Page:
Dr. Kassam The Ultimate Guide On How To Be Safe In The Sun

     With summer quickly approaching, it is important to be prepared and remind ourselves about how to be safe while enjoying the sun! Keep reading this post to learn best practices when choosing a safe sunscreen as well as other sun safety tips!
 
Our bodies were made to love and flourish in the sunlight. The UV rays from the sun help to convert Vitamin D precursors in the skin (Vitamin D2) into the active form of Vitamin D (Vitamin D3). Getting enough Vitamin D through sun exposure plays such an important role in our mood, sleep, energy, motivation, immune function, hormone production and overall happiness. It also plays an important role in conditions like: cancer, heart disease, type 2 diabetes, hypertension, obesity, poor immune function and depression. 
 
Despite all the wonderful things the sun can do for us, it does not come without any risks. Sun risks include: aging skin and increased risk of skin cancers. Every year, about 80,000 Canadians are diagnosed with skin cancer. It is therefore important to stay educated on sun safety practices to reduce the risk of sun damage. 
 
One of the most important ways we can stay safe in the sun is to wear sunscreen. The skin is the body’s largest organ and allows for a good barrier to the external world but also allows for significant absorption while using sunscreen, making it important to choose wisely
 

What Exactly Does Sunscreen Do?

The purpose of sunscreen is to block the sun’s ultraviolet (UV) radiation from entering the body. It is when UV radiation enters the skin that damage is caused to the body.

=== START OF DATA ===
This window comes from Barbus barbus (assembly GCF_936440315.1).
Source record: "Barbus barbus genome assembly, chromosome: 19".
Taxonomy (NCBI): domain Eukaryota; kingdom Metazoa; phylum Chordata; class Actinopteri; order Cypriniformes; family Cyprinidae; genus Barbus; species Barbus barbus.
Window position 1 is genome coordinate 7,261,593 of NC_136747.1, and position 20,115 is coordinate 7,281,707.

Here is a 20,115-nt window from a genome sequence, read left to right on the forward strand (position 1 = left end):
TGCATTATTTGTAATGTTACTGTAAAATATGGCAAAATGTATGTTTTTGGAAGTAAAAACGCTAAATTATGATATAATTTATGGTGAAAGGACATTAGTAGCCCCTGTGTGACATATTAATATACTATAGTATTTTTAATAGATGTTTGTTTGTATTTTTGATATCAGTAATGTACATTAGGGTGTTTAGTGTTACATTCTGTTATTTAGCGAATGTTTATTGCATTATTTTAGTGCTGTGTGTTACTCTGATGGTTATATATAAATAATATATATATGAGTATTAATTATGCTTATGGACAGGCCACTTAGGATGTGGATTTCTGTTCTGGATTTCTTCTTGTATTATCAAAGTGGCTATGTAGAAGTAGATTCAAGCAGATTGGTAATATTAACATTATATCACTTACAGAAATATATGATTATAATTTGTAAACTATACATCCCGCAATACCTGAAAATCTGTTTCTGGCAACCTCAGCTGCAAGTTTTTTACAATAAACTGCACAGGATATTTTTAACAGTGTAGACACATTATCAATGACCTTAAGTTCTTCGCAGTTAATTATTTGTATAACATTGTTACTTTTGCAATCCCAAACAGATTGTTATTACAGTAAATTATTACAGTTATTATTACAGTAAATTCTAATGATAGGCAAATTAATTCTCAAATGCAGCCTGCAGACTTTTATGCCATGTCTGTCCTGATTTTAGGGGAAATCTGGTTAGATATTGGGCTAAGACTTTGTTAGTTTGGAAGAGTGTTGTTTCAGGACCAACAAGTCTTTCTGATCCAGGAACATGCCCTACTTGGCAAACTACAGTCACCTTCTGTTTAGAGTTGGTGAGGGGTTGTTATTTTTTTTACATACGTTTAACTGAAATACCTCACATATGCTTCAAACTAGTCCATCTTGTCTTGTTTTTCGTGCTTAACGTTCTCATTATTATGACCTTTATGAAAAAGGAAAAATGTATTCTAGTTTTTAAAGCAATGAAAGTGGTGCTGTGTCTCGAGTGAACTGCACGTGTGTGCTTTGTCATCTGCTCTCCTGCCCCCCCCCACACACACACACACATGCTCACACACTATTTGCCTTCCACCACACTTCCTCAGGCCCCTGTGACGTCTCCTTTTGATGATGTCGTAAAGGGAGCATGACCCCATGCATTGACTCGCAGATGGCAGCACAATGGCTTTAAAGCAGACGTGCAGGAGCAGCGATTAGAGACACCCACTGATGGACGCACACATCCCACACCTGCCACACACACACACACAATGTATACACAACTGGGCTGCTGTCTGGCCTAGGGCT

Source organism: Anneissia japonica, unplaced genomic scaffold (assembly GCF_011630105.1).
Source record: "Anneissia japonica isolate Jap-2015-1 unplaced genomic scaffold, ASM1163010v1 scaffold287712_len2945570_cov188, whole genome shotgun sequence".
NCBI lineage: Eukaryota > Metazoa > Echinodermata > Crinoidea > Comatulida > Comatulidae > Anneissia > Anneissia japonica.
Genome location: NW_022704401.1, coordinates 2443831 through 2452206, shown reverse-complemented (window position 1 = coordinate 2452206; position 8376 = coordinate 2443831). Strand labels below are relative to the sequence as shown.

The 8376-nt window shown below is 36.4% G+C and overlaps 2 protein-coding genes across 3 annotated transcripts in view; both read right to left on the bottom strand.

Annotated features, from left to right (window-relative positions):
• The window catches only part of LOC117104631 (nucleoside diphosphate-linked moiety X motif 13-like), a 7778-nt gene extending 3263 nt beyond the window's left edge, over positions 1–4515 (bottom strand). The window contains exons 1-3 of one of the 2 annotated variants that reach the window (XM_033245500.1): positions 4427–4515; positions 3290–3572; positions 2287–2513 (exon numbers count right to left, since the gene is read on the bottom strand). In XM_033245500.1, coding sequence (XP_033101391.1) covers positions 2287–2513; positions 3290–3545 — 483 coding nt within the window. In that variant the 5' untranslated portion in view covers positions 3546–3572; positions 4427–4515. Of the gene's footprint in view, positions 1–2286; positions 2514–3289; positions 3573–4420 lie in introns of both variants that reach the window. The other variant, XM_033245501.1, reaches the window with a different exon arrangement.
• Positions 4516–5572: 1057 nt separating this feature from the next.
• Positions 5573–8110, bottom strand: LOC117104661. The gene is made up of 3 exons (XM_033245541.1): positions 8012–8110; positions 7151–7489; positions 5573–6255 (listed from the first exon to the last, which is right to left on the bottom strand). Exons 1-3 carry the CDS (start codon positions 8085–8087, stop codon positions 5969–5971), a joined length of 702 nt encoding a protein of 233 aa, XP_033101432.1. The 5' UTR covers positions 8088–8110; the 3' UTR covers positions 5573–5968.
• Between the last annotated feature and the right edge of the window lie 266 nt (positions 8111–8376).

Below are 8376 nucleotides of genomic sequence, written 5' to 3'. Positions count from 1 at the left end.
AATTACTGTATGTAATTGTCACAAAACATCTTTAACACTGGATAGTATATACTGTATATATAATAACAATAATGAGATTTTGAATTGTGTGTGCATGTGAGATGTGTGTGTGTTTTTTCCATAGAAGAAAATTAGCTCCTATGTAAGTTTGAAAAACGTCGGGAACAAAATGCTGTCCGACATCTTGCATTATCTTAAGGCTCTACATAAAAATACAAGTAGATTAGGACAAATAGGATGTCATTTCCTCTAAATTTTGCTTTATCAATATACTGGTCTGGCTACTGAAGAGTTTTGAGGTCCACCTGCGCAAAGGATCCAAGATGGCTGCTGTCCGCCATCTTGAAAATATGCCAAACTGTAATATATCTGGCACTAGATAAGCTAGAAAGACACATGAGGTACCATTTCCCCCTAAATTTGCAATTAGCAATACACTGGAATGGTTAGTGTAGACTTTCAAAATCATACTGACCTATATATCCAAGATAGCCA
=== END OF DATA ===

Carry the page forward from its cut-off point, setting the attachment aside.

The sun emits both UVA and UVB rays. Most sunscreens only block UVB rays and allow UVA rays to enter the skin. UVA are the rays that cause tanning, prematurely age your skin which leads to wrinkles and age spots while UVB burns the skin. Too much exposure to both UVA and UVB rays can cause skin cancer. 
 
There are two broad categories of sunscreen ingredients: chemical and mineral/physical filters.
 
The most common sunscreens contain chemical filters (ex. Oxybenzone, avobenzone) which are easily absorbed into the body and lead to hormone disruption. Mineral filters include: titanium oxide and zinc oxide which block both UVA and UVB rays and form a shield on top of the skin to prevent deep absorption. 
 

What is SPF?

Sun protective factor (SPF) measures how well sunscreen protects against UV B rays. It is calculated based on how long it takes to sunburn skin that is treated with sunscreen.  There is no way to report UVA absorption. So always pick a broad spectrum sunscreen as this can protect against both UVA and UVB radiation. 
 

What Are Some Pros/Cons Of Sunscreen Use? 

PROS:
  • Regular and proper sunscreen use drastically decreases rate of skin cancer